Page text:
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The People v. Farmers State Bank

Supreme Court of Illinois
Jun 19, 1929
335 Ill. 617 (Ill. 1929)


Nos. 19375, 19376. Reversed and remanded.

Opinion filed June 19, 1929 Rehearing denied October 5, 1929.

APPEALS from the Circuit Court of Henry county; the Hon. LEONARD E. TELLEEN, Judge, presiding.

OSCAR E. CARLSTROM, Attorney General, M.L. HAY, and HENRY G. FERNCASE, for appellants.


Two bills filed in the circuit court of Henry county on July 25, 1927, presented for decision the question, Does the law of Illinois give to the State a right to priority of payment of its debt out of its debtor's property over his other creditors? The circuit court holding that it did not, sustained demurrers to the bills seeking to enforce such priority. The complainants electing to stand by their bills, they were dismissed for want of equity and they have appealed to this court, the State being interested in the cases.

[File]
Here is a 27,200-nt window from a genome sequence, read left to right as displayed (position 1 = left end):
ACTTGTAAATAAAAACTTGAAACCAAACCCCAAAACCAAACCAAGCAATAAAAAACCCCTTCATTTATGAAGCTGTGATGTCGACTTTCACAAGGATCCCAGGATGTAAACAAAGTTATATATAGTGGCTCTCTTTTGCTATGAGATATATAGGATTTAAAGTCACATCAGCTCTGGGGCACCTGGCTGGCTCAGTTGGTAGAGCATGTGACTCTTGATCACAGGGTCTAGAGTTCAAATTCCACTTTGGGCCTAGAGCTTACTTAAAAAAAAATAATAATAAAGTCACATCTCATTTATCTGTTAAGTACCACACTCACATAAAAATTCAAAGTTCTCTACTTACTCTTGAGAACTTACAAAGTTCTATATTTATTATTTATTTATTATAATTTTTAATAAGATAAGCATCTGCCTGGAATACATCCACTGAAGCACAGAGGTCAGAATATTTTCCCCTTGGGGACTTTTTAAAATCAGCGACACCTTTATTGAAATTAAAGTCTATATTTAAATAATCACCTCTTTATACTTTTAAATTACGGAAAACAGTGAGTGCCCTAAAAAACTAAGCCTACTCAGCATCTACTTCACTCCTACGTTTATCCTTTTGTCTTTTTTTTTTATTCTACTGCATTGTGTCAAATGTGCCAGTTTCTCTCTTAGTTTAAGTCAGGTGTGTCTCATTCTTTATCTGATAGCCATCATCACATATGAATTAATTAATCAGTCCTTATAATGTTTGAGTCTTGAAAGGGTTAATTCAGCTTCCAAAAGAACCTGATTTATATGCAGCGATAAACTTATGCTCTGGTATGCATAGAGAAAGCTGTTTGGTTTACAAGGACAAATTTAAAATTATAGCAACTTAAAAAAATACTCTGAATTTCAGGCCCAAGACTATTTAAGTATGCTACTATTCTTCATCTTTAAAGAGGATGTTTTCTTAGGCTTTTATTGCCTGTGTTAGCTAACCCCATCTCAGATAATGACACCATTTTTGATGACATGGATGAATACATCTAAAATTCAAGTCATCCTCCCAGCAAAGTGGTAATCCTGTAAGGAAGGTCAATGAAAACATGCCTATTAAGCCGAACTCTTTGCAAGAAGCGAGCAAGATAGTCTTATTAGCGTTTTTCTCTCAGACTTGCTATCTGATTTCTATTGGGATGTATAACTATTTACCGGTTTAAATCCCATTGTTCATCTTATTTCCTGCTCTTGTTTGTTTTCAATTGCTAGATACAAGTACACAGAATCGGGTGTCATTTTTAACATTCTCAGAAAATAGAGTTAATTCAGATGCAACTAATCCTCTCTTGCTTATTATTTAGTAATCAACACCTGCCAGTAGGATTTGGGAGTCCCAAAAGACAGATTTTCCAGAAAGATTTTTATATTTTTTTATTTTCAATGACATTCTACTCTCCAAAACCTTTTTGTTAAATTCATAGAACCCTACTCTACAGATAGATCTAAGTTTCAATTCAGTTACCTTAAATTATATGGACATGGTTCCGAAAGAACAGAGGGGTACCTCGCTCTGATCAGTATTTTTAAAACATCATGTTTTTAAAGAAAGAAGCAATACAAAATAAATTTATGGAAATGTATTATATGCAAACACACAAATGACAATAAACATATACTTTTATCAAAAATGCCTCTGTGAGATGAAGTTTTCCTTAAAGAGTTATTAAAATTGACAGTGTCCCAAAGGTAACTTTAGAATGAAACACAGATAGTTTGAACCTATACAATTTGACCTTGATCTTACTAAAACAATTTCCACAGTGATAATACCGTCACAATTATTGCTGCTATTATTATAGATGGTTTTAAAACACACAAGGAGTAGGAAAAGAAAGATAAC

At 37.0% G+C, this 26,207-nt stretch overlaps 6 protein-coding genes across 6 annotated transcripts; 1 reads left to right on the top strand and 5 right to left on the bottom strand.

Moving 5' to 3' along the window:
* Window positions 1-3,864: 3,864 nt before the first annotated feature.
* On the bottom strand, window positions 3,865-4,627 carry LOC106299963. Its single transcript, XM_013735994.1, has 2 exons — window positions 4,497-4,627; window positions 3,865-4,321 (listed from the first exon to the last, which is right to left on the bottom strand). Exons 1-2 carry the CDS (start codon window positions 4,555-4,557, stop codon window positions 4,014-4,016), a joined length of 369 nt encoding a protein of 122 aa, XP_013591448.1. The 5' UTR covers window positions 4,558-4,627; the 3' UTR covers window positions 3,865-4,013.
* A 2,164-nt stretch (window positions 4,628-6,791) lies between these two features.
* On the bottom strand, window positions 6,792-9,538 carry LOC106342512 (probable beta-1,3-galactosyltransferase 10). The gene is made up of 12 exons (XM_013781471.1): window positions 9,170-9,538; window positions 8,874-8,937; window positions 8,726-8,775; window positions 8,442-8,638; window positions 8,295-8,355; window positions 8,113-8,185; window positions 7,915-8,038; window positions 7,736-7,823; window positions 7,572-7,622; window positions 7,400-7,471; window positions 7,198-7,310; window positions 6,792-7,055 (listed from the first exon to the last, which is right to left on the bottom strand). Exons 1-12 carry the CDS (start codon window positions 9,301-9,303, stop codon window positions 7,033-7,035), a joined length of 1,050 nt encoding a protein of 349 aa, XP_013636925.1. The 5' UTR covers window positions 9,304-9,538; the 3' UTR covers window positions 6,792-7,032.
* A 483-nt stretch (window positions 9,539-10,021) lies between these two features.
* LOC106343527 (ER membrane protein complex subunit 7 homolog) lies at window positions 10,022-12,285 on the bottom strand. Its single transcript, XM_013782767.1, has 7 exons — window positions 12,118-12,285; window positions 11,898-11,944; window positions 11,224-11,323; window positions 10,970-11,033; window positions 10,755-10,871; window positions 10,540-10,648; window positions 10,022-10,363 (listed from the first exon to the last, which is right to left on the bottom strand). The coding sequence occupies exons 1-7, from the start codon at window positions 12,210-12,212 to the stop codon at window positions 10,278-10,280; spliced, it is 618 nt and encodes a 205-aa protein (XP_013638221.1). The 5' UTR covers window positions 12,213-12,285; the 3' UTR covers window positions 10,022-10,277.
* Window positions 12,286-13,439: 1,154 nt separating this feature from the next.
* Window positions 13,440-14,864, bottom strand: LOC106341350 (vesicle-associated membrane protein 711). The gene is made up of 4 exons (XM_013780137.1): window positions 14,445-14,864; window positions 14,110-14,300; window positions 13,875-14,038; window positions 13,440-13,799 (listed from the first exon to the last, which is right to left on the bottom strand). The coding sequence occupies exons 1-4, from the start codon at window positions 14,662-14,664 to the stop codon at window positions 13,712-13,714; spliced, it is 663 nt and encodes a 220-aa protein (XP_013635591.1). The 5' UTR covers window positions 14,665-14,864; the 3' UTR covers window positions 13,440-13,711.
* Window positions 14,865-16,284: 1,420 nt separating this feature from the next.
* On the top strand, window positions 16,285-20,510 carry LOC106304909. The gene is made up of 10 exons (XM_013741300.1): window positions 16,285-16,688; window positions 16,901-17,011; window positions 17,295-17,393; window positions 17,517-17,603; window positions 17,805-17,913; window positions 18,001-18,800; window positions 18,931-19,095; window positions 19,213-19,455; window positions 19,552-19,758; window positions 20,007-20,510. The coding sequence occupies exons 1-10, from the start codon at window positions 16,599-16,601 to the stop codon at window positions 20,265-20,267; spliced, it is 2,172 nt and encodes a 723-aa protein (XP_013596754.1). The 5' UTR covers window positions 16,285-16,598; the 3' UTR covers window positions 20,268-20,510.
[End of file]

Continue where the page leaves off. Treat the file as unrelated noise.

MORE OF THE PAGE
The complainants in both cases were the People of the State of Illinois and Carl W. Peterson, individually and as county treasurer and ex-officio county collector of Henry county. The original defendants in No. 19375 were the Farmers State Bank of Hooppole and several individual defendants alleged to be interested in the subject matter, and in No. 19376 were the Farmers State Bank of Annawan and several individual defendants alleged to be interested in the subject matter. By amended and supplemental bills Jacob H. Bennison, as receiver of the Hooppole bank, was subsequently joined as defendant in No. 19375, and William W. Calhoun, as receiver of the Annawan bank, as defendant in No. 19376. Both bills were dismissed by the complainants as to all other defendants. The facts in the two cases are identical except names and amounts. They were argued together and will be disposed of in one opinion.